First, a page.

The above findings are in line with Papaioannou (2009) and Alfaro, Kalemli-Ozcan, and Volosovych (2007) who show that institutional improvements are followed by significant increases in international finance. This supports the hypothesis on why capital does not flow from rich to poor countries, as proposed by Lucas (1990) and named the “Lucas paradox.” However, the Feldstein-Horioka puzzle appears to stem from the Lucas paradox because, given more efficient financial institutions, it is implicitly expected that rich economies will exhibit higher levels of capital mobility. Notwithstanding, this proposition is refuted by the empirical test of the Feldstein-Horioka hypothesis. Notably, the effects of financial development on capital mobility have not been studied in the literature. Therefore, we extend our theoretical model further and test it empirically by accounting for the degree of financial development of a country. Namely, we consider a level of capital mobility adjusted for the degree of financial development within that country. Our hypothesis in this case is that higher financial development not only leads to a rise in capital flows but also leads to higher capital retention within the economy. The reason for this is that financial development reflects how well financial institutions are able to decrease transaction costs and solve asymmetric information problems. It is well-known that the bulk of funds from savers to borrowers is channeled through intermediary institutions, that is, banks, as they are more efficient in solving information problems in financial markets (Hackethal and Schmidt 2004). Thus, with greater financial development (larger credit amounts being issued for a unit of income), the intermediary dependency of investment should lead to a higher retention of domestic saving. Under such conditions, one expects that the measure of capital mobility adjusted for the level of financial development should be lower for economies with more advanced and larger financial sectors.

## 3 The model

### 3.1 The extended SS model

While we follow the framework of the model presented in Shibata and Shintani (1998), we modify it by relaxing some of their assumptions. In this study, we assume a small economy that faces a fixed world interest rate, *r*. This economy produces a GDP, *Y*_{t}, which is equal to the sum of investment, *I*_{t}, consumption, *C*_{t}, government expenditure, *G*_{t}, and net exports, *TB*_{t}. Given that the economy has foreign asset holdings denoted by *A*_{t}, the country’s GNP will be equal to *Y*_{t}+*rA*_{t}. Under this setting the country’s budget constraint is given by:

Using the national income accounting identity we can write:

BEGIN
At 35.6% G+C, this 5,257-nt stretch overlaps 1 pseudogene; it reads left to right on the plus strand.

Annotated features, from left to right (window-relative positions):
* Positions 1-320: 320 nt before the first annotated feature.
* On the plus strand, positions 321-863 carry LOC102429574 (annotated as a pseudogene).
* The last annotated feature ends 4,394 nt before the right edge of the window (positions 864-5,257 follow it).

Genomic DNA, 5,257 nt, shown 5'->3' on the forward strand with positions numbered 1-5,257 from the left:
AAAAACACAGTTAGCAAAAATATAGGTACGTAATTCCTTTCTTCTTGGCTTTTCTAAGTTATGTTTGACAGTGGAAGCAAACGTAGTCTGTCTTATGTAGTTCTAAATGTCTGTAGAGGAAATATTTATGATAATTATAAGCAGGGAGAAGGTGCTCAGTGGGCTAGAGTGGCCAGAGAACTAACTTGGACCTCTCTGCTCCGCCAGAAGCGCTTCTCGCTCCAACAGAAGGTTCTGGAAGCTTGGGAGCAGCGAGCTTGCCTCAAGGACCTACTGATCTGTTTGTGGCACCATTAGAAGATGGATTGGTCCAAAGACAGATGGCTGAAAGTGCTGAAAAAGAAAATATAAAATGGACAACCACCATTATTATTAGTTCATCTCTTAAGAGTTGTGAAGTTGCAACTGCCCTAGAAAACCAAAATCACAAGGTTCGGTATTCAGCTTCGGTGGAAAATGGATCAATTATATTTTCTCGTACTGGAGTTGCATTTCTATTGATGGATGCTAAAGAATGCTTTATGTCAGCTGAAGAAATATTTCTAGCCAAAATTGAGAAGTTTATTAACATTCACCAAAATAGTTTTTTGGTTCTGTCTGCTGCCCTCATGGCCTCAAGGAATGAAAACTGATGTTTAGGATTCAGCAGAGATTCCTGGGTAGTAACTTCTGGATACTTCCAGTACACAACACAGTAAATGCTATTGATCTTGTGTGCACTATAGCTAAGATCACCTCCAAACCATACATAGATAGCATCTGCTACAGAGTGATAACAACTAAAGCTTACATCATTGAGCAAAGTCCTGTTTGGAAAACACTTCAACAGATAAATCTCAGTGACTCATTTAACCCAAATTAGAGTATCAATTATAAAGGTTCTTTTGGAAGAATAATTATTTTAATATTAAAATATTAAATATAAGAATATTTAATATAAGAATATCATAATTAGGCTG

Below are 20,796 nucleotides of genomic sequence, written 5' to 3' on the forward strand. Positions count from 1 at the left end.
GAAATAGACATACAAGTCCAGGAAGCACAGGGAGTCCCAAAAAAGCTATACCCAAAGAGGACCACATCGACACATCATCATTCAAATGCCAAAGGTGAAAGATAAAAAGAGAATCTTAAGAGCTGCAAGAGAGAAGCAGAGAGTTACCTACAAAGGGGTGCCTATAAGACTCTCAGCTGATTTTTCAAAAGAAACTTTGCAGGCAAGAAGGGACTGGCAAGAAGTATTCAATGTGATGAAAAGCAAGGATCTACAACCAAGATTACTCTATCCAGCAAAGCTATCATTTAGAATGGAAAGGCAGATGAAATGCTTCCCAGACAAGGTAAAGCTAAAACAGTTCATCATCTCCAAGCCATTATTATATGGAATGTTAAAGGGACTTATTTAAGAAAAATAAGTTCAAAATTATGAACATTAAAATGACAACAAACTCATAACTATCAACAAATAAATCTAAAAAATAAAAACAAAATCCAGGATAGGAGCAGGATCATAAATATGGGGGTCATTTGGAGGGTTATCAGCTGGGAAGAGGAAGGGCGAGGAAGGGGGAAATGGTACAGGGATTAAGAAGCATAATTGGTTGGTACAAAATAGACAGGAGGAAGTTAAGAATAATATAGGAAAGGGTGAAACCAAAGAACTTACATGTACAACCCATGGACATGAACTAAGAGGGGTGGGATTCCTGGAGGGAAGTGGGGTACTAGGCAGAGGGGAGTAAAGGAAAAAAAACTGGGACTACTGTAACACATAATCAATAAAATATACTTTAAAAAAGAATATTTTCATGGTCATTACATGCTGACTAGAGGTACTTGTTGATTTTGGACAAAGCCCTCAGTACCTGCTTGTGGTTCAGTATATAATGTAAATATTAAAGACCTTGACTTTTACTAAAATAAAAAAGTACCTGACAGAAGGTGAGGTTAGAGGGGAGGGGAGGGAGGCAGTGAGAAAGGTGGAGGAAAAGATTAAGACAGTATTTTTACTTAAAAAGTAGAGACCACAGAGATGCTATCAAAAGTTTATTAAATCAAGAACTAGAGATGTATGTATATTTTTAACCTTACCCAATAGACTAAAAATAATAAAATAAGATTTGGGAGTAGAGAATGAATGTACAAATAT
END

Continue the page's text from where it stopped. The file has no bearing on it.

where *X*_{t}=*Y*_{t}−*I*_{t}−*G*_{t}, and *CA*_{t} is the current account.

Now, employing a quadratic utility function,

The first-difference of (3) can be expressed as:

where *E*_{t}−*E*_{t−1}, denotes changes in expectations between periods *t*−1 and *t*. An update of the change in expectations and the level of the variable will be unpredictable; thus, using the same rationale as Shibata and Shintani (1998), we can write:

where *ε*_{t} is the rational forecast error.

Now, we consider the other extreme case of no capital mobility, which implies that

where *Y*_{t}; otherwise one cannot compare the structural differences caused by capital mobility. That is,

where

where

Unlike Shibata and Shintani (1998), we do not assume that the net output in autarky will be the same as in the case of capital mobility. This is because when capital mobility is introduced into the model, the fiscal and saving-investment accounts do not have to be jointly in balance, as the deficit in these accounts can be covered by an inflow of foreign funds. That is, with capital mobility, (8) does not have to hold, and hence (*S*_{t}−*I*_{t})−(*T*_{t}−*G*_{t})≠0. This imbalance alters net output, as envisioned by Shibata and Shintani (1998). Now we see how this change in net output caused by capital mobility can be explained by the joint gaps in the fiscal and saving-investment balances. We assume that both *S* and *T* are different in the environment with capital mobility than *S*^{a} and *T*^{a} in autarky. Since these changes are caused by capital mobility (openness), we assume that these variables are related as: *S*^{a}=*σS* and *T*^{a}=*ψT*. Here we assume that the relationship between the variables depend on the degree of capital mobility, *λ*. That is, when *λ*=1 (autarky), both *σ*=1 and *ψ*=1, whereas when 0<*λ*<1, we assume that both parameters can be either less or greater than one. In other words, we do not impose any a priori constraint on the direction of the adjustment in savings and taxes; hence, *σ*>1 or *σ*≤1 and *ψ*>1 or *ψ*≤1.